Details of Railway Accidents in the Ottawa Area

1930, August 28 - Canadian Pacific - Pembroke

Tidbits by Duncan du Fresne, Branchline September 2006

On August 28, 1930, train No. 7 left Ottawa with engine 2217 (4-6-2) on the point. The 2217 was not the regular engine, however, and one of the newer and larger 2300's would normally have been assigned. The engineer was George Clark, and the fireman was John Shouldice. In any event, it seems the trip was going along normally when, approaching Pembroke (mile 93) at about 12:40 A.M., someone had left the east switch of the passing track open and No. 7 went into the passing track at a fair rate of speed and overturned onto the Ottawa River side of the track, but did not roll over into the river. George Clark was seriously injured and scalded in the wreck and John Shouldice was critically injured and scalded and died as a result of those injuries. Interestingly enough, John Shouldice was the fireman on a troop train en route to Petawawa a year earlier, which was wrecked at Sand Point, and he survived that one unscathed! I guess John's luck had run out as he was working on No. 7 as a spare fireman as the regular fireman, Robert Baugh, had booked off.

Two of the heavyweight cars list toward the Ottawa River without even breaking a window.   Photo courtesy Lorne Blackburn.

Another interesting point is that back in the 1904 head-on at Sand Point, (see May 2006 Branchline) George Clark, who was a fireman at the time, missed the trip when the head-on took place, and the spare fireman who replaced him was killed in that affair. Train No. 7 at the time of the Pembroke affair went by the name of the "Trans Canada Limited". As near as I can determine 1930 was the last year for this name to be used and by the following year the train was called "The Dominion". That name stuck right until the end, when on January 11, 1966, the last "The Dominion", ever, made its final run from Ottawa to Montreal behind RS-10 8470, with engineer Johnny Gillespie doing the honours.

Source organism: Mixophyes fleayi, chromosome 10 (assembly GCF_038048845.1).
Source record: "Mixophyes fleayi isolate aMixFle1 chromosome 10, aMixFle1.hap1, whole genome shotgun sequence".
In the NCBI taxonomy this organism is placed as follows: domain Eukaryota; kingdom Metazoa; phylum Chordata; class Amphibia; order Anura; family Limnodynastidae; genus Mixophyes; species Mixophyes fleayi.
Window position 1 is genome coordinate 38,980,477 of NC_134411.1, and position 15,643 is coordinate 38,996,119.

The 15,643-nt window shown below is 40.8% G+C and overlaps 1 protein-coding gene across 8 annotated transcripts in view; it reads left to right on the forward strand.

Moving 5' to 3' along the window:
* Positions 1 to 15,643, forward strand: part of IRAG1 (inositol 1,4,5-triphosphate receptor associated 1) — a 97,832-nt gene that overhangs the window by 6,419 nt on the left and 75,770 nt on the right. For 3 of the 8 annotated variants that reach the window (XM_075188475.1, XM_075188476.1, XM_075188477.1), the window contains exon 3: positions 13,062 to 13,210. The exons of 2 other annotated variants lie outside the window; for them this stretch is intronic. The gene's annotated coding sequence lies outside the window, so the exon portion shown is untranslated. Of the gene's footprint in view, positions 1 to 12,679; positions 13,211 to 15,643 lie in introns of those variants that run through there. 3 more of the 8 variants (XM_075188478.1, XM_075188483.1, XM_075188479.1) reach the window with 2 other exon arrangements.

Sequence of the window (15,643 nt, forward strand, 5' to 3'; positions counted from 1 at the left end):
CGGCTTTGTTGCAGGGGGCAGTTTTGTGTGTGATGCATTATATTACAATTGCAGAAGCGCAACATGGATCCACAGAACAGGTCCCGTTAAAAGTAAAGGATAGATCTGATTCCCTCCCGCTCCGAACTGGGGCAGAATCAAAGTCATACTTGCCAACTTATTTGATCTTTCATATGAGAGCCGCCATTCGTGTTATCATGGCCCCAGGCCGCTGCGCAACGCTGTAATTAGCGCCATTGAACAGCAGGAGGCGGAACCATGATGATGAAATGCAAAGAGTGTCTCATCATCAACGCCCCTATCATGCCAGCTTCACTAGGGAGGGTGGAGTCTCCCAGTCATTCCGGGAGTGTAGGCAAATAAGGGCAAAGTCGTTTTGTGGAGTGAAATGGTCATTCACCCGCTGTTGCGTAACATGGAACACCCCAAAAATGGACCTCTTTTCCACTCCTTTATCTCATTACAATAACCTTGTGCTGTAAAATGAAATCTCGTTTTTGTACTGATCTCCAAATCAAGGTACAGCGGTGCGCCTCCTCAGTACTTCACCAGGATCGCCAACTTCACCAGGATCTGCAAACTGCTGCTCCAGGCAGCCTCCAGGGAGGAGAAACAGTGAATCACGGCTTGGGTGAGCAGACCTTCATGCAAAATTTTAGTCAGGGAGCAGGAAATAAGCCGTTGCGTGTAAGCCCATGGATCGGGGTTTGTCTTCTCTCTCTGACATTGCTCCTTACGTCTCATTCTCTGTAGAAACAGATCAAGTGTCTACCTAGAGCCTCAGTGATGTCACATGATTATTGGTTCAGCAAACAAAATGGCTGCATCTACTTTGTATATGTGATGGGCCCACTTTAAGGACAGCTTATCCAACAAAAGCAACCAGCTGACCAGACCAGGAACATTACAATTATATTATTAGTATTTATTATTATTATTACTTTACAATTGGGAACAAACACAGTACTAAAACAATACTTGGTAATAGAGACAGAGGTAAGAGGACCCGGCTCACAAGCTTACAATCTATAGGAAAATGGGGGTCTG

The all steel Combine on the head end of No. 7 came to rest at quite an angle, but intact. The main line is in the foreground and that's an N-2 class, 3700 series 2-8-0 with the "big hook" in the background. There's little doubt about the mileage on the Chalk River sub., that Combine just about took out the milepost. There was no shortage of on-lookers, the whole town showed up. There was a definite shortage of security forces - can you imagine the Company or the local constabulary allowing that to happen today? Photo courtesy Lorne Blackburn.

Actually there was a third person in the cab of the 2217 that night. He was Basil Watson. I'm not sure if he was even a CP employee or not, but, in any event, he was along for the ride, - a ride that almost killed him, and certainly left him badly injured. According to retired CP locomotive engineer Lome Blackburn, (step) grandson of George Clark, the fact that George had allowed Mr. Watson to ride on the engine, he had contravened Company policy (or rules) or something, and when it came time for George to take his pension that incident came up and adversely affected his pension! I'm not surprised, - Lome wasn't either.

Two more tough heavyweights lean precariously toward the Ottawa River. In the lower right of the photograph is one of the trucks off the tender of the 2217.

One of the very interesting facts about the "affair" in Pembroke is that the cars on No. 7, by 1930, were all of steel construction, unlike those cars involved in the head-on at Sand Point back in 1904. In the 1904 affair, about a dozen people were killed and many others injured as the wood constructed cars "telescoped" into each other and were prone to burning. An examination of the poor quality photograph above, taken the following day at Pembroke, shows what a difference steel construction makes. Only one employee on the train (other than those on the engine) was hurt, although I'm certain the sleeping car passengers got a rude awakening!

CP light Pacific 2210. The 2200 series coal burning, hand fired engines were old (1906-14), well designed, and all were modernized to one degree or another as the years went by. They were good engines and well liked. The 2210, is much like the 2217 in this month's Tid Bit. The 2210 got an Elescp water pump and heater, a vestibule cab, a cross compound 81A" air compressor, new frames and cylinder saddle and other refinements by the time this picture was taken by the author at CP's Glen Yard in Montreal in 1947.

From the Ottawa Citizen  29 August 1930

Fireman Was In Wreck of Train At Sand Point
John Souldice, 32-year-old Fireman Critically Injured in this Morning's Wreck, Escaped Then
George Clark, Engineer Had One Narrow Escape
26 years ago He Laid Off Run and Substituting Fireman Was Killed